Wonga to pay out £2.6m compensation for fake legal letters

Payday loan provider agrees to redress right after it sent letters threatening legal action from produced-up law firms to customers in arrears

Wonga,the controversial payday lending company, has been forced to shell out £2.6m in compensation, right after it sent fake legal letters from invented law companies to tens of 1000’s of customers.

The organization, which lends men and women up to £1,000 at an yearly percentage curiosity fee of 5,853pc, wrote to 45,000 consumers who had fallen into arrears, posing as “Chainey, D’Amato &amp Shannon” and “Barker and Lowe Legal Recoveries”, the Financial Conduct Authority (FCA) said .

The names have been taken from workers functioning at Wonga.

The regulator mentioned buyers do not need to get any action and that Wonga would contact those impacted shortly

The letters gave clients the impression that their debts had been passed on to a collection company, and threatened them with legal action if they did not repay them. In some cases Wonga added extra expenses to cover the value of the fake letter itself.

The findings come just weeks following Errol Damelin, Wonga’s founder, stepped down as the company’s chairman to “focus on new company ventures”. Final month, it also misplaced its chief executive, Niall Wass, soon after just 6 months. He left to join Uber, the taxi-hailing app.

On Wednesday, Wonga pleaded with buyers to “judge the business in six months time” rather than on its recent operation.

A spokesman said that a search was underway for a new chairman and chief executive to substitute Mr Damelin and Mr Wass, and that the business would be producing “substantive changes” above the coming months.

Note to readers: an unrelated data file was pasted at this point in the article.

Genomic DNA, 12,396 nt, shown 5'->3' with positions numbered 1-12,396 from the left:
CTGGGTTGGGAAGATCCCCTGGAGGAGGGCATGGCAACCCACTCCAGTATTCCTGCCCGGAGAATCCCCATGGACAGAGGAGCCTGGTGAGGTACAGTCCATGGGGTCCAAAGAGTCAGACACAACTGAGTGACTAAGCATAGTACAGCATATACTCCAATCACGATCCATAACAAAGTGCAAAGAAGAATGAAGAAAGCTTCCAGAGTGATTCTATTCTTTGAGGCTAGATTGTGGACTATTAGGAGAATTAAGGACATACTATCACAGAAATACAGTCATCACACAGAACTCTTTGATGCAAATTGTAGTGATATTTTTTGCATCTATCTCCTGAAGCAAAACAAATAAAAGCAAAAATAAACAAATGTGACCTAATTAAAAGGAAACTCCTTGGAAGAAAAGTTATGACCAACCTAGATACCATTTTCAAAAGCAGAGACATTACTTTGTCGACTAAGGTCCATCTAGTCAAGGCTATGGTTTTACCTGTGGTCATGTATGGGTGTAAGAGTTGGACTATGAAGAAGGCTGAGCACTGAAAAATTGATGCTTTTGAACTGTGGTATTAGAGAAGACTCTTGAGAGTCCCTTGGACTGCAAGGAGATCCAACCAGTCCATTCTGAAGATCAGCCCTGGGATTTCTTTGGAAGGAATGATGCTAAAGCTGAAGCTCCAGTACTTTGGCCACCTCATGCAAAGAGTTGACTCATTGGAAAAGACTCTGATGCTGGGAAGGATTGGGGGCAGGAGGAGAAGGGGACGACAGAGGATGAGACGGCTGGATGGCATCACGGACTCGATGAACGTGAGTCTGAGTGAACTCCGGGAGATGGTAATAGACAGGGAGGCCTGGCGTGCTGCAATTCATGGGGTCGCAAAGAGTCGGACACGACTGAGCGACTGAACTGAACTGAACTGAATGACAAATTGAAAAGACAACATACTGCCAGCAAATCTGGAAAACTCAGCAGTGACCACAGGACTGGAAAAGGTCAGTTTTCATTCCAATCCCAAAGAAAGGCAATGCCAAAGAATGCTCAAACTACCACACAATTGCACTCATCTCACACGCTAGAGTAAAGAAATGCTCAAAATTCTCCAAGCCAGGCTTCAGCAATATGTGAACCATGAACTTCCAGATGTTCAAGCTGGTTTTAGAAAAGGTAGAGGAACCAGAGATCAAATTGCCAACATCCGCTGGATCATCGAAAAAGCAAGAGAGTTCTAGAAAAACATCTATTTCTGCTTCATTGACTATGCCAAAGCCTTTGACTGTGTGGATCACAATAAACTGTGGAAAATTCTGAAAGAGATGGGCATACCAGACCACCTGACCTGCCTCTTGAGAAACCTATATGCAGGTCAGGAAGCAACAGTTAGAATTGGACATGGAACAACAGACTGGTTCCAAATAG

“The historic debt collection letters had been plainly unacceptable. We are very sorry about these. It is not our proudest day,” stated a spokesman.

The apology will be cold comfort to the thousands of consumers who have been chased by the payday lender, or to public figures like the Archbishop of Canterbury, the Most Rev Justin Welby and Labour leader Ed Miliband, who have lambasted its practices.

Mr Miliband accused payday lenders of “bullying, harassment and threats”, and labelled the “Wonga economy” as “one of the worst symbols of this cost of living crisis”.

Rev Welby promised to place Wonga out of enterprise by setting up credit score unions. Nonetheless, his feedback had been undermined by the reality that the Church of England’s Church Commissioners arm has a stake in the payday loan provider, by way of an investment in a single of Accel Partners’ funding rounds. It has withdrawn some of its funds, but nonetheless has all around £100,000 tied up in the controversial organization.

The Financial Carry out Authority ordered the organization to compensate clients and lambasted it for “exacerbating” the troubles of men and women who have been previously possessing issues meeting their repayments.

“Wonga’s misconduct was really serious due to the fact it had the impact of exacerbating an presently hard situation for customers in arrears,” mentioned Clive Adamson, the regulator’s director of supervision.

However, the payday loans firm escaped a fine since the letters had been sent between October 2008 and November 2010, long ahead of it fell under the FCA’s jurisdiction.

The FCA assumed regulatory obligation for Wonga and all client credit score companies in April, taking more than from the Office of Honest Trading, whose powers of oversight were a lot much more restricted.

The financial regulator has appointed a person to make sure all the impacted Wonga clients obtain what they are owed, either in money or as a reduction in any exceptional balance. The process will begin by the middle of next month.